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Comment: Re:morality a hindrance or help? (Score 4, Interesting) 191

by CrankyFool (#48421643) Attached to: Is a Moral Compass a Hindrance Or a Help For Startups?

You raise a really good point that gets ignored often.

As a startup, you're fighting not just for money and customers, but also talent. Speaking as your typical tech person in the bay area, I'll say that the place is lousy with startups doing interesting tech work where I could solve interesting problems, and it's full with a plethora of places that will pay me well. One thing that I consider in companies is their moral and ethical profile. I work where I work because, irrespective of the crazy wages and the problems, I feel like it leads the way in ethical and humane management of high-performance engineers, and its approach to its customers is transparent and ethical. I wouldn't work for a company I considered evil, or whose execs I had serious ethical problems with -- and Uber falls into that category.

Summary: Not appearing like you're ethical will noticeably impact your ability to compete for talent.

Comment: Re:Looks Like This May Be Controversial ... (Score 1) 203

by CrankyFool (#48379583) Attached to: Your Incompetent Boss Is Making You Unhappy

It's worth noting that this isn't always the manager's fault. A bunch of companies look for their managers to do both the classic people management stuff and the technical leadership stuff. I interviewed at Facebook some time ago, for example; FB tries to create heterogeneous engineering teams with widely disparate levels of technical expertise. While the more experienced engineers are expected to provide some technical mentoring to the engineers, most of the responsibility seems to be expected to fall to the manager, so the manager has to provide technical leadership to the team, in various degrees based on which team member they're dealing with. Once you open the door to "the manager knows best sometimes," I think it makes it much harder to know where to draw the line.

Comment: Re:Peter Principle (Score 2) 203

by CrankyFool (#48379311) Attached to: Your Incompetent Boss Is Making You Unhappy

My company seems to have gotten to the point of doing this reasonably well -- in the last 18 months or so, I saw three individual contributors (IC) get promoted to manager, and then within 3-6 months decide the job wasn't for them. In all cases, the general perception from around them was admiration they were introspective enough to realize this, and happiness they'd decide to go back to IC instead of leaving (I've also seen at least one case of someone promoted to management, who didn't realize he wasn't into management until another company offered him an IC position, at which point he jumped ship. I was sad about that).

It helps to work in an environment where there are no formalized payscales that are affected by the mgmt/IC choice -- typical managers here get paid somewhere around the average for their team's salaries, so it's not like you're going to get an automatic raise if you go to management, nor get a pay cut if you go back to being an IC.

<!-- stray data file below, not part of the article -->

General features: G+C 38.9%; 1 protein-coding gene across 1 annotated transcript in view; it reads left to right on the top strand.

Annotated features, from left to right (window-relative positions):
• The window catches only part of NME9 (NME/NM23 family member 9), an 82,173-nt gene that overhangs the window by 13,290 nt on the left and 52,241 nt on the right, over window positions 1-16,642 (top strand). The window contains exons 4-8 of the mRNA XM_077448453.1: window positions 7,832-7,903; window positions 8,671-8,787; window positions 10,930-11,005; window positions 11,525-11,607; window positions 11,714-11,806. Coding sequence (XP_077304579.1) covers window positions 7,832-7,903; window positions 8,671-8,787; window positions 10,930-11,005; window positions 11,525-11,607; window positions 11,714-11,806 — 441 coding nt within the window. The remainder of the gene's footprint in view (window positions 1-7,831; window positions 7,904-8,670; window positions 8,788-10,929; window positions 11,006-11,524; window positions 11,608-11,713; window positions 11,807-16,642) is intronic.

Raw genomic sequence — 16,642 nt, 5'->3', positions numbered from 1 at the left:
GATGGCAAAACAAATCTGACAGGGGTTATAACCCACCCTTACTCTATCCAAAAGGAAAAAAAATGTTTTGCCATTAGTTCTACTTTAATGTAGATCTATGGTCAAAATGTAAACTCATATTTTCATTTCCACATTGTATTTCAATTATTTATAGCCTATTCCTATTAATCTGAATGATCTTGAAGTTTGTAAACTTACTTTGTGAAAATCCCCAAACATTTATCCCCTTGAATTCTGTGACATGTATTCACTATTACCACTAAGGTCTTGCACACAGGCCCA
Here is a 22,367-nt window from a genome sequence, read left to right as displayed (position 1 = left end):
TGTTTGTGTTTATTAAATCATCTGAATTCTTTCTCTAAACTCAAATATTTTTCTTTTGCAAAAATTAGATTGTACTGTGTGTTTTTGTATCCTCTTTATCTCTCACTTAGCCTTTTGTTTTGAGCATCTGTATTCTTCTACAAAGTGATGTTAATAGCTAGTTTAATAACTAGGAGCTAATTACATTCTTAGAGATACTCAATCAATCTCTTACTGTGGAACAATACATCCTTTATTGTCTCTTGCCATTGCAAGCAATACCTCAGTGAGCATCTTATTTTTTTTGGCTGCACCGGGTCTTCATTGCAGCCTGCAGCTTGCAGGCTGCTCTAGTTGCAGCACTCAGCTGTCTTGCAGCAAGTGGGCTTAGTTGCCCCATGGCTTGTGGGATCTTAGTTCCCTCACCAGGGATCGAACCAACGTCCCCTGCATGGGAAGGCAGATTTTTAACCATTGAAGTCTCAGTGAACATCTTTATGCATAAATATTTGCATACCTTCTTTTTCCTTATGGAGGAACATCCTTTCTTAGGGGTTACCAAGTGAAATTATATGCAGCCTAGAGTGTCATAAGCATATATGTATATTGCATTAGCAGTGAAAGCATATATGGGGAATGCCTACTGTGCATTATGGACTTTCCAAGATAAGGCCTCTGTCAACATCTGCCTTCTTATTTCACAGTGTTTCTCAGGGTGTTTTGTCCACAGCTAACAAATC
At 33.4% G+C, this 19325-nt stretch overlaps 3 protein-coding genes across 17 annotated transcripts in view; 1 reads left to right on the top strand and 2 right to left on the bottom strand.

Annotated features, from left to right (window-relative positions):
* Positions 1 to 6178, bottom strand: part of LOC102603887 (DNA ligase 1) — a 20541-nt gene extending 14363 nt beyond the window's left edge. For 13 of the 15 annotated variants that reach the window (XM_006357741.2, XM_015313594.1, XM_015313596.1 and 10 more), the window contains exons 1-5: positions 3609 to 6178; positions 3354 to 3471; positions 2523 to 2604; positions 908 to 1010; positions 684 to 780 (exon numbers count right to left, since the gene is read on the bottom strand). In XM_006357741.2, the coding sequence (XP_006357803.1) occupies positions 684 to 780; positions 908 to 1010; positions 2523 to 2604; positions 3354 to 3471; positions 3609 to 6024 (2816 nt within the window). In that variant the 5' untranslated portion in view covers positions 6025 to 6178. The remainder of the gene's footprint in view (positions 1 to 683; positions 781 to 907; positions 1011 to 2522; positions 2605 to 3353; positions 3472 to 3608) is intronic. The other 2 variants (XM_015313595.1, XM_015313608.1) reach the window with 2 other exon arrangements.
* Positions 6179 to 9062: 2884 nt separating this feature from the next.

(That said, an important distinction here is that this was driven by the new managers' own decisions. I suspect that if they were terrible, but decided they were happy being managers and clawed onto the role with all their might, the only way we'd have dislodged them would have been through more ... traditional means).

Comment: Looks Like This May Be Controversial ... (Score 5, Insightful) 203

by CrankyFool (#48378841) Attached to: Your Incompetent Boss Is Making You Unhappy

I manage a group of engineers; I've spent about half of my career being an IC engineer and half managing engineers, and it's been intertwined -- in this company, I started off as an IC, then became a manager, moved to another group as an IC, then became a manager. When my boss proposed to me that I manage the group I manage today, I declined because I didn't think I was technically competent enough -- I'd never actually built the huge, scalable, systems they built, and I knew they could run laps around me.

Eventually, he persuaded me to take the position, with my team's consent. On my first day with my team I sat down with each person in the team and literally my first question to each of them was "What's my job around here?" And they told me they didn't need or want someone to review or approve their technical decisions -- when they had doubt, they talked with each other. They wanted someone to help them understand our customers a little better, and that's why they wanted me.

Generally speaking, I figure my job is to act as a retention aid (my presence around should make my engineers want to stick around more than if I wasn't around) and doing whatever the hell my team needs done that engineers don't want to do. I have technical opinions, sure, and sometimes I even disagree with my engineers. And they do whatever they think is the right thing to do. I think about 80% of the time we disagree, they're right.

I'm good at some things; I'm bad at others. I wonder if the issue is not whether or not a manager is technically competent, but whether or not a manager is competent in the area in which that manager actually spends their time, and their team expects them to spend their time.

Comment: Re:Compared to Facebook (Score 1) 99

by CrankyFool (#48315801) Attached to: LHC Data Generation Expected To Scale Up To 400PB a Year

I'm not doubting or challenging you, but I'm interested in knowing about your 1U 136TB SSD servers. Can you suggest some specs?

The highest-density boxes I get to have some familiarity with are Netflix's OpenConnect caches, described at https://openconnect.itp.netfli... -- where it's mentioned that they fit 36 6TB drives in a 2U chassis, for a total of 216TB, or 108TB/U. You're beating that, and with SSDs, which is ... impressive.